Tonight over dinner Robert explained the term “rent seeking”. He told Mira that if she is at a cocktail party and wants to sound smart, she can say something like: “Well, that’s largely a rent seeking activity.”
“Rent seeking” is always used as a way to negatively describe a person’s or a group’s activities. The problem is that one person’s rent seeking is another person’s idea of progress.
In public choice theory, rent-seeking is spending wealth on political lobbying to increase one’s share of existing wealth without creating wealth. The effects of rent-seeking are reduced economic efficiency through poor allocation of resources, reduced wealth creation, lost government revenue, increased income inequality, and national decline.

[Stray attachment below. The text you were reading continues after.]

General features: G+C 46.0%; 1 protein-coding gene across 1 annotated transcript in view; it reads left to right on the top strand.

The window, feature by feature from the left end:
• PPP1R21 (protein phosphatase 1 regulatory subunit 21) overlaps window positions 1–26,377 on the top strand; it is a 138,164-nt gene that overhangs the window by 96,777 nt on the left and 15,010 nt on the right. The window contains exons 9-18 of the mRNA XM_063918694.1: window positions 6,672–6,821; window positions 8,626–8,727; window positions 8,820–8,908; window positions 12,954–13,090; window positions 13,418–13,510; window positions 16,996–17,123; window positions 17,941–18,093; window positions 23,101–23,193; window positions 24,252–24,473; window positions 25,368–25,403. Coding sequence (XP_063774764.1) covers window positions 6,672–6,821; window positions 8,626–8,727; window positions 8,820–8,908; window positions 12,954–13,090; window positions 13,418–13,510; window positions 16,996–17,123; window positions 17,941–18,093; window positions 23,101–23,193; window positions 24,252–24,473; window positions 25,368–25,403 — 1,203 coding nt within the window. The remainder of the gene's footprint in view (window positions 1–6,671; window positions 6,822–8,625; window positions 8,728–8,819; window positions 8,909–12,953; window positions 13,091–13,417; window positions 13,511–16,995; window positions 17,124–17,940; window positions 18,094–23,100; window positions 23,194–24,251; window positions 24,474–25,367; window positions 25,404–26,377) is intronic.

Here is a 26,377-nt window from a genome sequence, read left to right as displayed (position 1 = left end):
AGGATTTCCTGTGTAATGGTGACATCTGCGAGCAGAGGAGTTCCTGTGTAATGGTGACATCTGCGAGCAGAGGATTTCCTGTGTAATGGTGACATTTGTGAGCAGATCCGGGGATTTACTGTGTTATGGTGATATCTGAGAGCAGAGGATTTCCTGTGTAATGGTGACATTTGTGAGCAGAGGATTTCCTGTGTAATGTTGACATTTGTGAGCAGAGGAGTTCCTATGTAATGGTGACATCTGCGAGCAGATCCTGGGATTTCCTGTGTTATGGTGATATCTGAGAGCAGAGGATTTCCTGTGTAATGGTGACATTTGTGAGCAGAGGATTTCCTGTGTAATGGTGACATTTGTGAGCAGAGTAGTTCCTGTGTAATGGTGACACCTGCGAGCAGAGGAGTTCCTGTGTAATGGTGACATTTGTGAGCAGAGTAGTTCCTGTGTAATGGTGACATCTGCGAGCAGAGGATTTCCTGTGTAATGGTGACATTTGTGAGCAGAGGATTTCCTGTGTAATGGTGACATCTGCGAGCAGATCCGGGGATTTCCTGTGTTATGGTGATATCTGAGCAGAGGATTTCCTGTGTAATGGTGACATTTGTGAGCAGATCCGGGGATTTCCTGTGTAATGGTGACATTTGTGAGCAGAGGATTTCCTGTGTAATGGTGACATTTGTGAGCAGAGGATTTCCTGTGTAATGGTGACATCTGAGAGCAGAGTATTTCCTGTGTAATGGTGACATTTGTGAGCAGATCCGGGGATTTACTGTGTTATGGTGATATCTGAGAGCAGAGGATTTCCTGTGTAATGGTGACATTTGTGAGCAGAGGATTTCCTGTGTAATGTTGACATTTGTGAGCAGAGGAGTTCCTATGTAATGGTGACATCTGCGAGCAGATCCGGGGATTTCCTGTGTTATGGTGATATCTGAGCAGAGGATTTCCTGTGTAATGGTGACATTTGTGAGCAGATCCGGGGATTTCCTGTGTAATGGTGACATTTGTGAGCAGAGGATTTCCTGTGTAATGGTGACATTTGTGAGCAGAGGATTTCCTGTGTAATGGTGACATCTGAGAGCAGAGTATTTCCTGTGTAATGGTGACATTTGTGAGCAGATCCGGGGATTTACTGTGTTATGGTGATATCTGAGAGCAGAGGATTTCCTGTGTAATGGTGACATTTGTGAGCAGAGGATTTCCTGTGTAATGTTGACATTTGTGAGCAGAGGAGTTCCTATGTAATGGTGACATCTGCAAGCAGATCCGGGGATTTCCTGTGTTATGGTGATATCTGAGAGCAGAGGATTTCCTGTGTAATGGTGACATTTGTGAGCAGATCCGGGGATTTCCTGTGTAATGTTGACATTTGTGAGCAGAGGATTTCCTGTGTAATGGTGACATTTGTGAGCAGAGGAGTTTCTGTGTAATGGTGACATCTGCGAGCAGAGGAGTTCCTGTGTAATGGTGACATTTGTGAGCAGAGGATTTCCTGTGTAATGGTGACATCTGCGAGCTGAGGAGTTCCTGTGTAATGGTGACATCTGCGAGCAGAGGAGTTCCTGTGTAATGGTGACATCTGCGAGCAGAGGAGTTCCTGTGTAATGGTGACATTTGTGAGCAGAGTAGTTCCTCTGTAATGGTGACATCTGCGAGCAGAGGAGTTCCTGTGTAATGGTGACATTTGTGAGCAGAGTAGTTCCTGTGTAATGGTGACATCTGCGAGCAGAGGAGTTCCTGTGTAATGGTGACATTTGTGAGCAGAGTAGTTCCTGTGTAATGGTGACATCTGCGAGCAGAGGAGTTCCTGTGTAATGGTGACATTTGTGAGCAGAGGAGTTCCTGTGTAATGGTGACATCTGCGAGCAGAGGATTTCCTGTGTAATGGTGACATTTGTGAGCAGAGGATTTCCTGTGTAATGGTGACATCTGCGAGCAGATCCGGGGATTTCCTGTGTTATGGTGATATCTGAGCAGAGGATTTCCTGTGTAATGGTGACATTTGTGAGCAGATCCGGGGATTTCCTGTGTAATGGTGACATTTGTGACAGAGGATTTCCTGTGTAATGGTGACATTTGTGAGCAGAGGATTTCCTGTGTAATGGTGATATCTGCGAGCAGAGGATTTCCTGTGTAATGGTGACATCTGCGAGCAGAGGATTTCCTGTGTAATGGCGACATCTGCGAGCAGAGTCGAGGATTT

Current studies of rent-seeking focus on the manipulation of regulatory agencies to gain monopolistic advantages in the market while imposing disadvantages on competitors. The term itself derives, however, from the far older practice of gaining a portion of production through ownership or control of land.